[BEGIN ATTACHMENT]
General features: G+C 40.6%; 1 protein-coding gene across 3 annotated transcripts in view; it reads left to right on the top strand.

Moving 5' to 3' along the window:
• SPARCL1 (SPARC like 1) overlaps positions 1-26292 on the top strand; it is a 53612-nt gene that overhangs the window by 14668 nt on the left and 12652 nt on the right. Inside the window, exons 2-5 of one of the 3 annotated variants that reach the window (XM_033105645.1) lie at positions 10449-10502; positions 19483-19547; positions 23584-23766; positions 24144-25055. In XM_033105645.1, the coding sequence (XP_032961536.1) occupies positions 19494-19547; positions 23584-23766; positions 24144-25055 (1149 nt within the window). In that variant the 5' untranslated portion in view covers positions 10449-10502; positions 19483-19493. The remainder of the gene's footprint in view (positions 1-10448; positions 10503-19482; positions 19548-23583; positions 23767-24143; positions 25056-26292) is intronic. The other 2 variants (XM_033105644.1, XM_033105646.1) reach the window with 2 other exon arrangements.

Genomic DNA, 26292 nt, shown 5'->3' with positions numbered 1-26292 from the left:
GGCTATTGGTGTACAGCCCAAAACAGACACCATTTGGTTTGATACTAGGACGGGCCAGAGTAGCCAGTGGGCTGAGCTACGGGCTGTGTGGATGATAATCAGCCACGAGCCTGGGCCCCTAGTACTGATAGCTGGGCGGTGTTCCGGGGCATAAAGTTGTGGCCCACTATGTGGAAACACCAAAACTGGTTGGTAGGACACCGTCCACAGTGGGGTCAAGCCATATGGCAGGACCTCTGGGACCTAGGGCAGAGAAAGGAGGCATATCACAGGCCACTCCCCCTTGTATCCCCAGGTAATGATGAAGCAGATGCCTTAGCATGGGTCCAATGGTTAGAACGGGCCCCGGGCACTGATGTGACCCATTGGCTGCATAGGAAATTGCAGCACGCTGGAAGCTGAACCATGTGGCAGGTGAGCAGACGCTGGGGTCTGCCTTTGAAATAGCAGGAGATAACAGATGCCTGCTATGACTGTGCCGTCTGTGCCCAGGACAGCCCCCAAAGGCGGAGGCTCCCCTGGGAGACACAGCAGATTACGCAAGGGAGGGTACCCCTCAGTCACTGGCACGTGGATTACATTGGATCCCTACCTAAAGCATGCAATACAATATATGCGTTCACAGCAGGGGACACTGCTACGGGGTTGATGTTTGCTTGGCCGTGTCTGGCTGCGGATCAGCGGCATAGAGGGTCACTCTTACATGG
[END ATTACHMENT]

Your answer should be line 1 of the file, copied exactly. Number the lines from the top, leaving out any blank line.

General features: G+C 40.6%; 1 protein-coding gene across 3 annotated transcripts in view; it reads left to right on the top strand.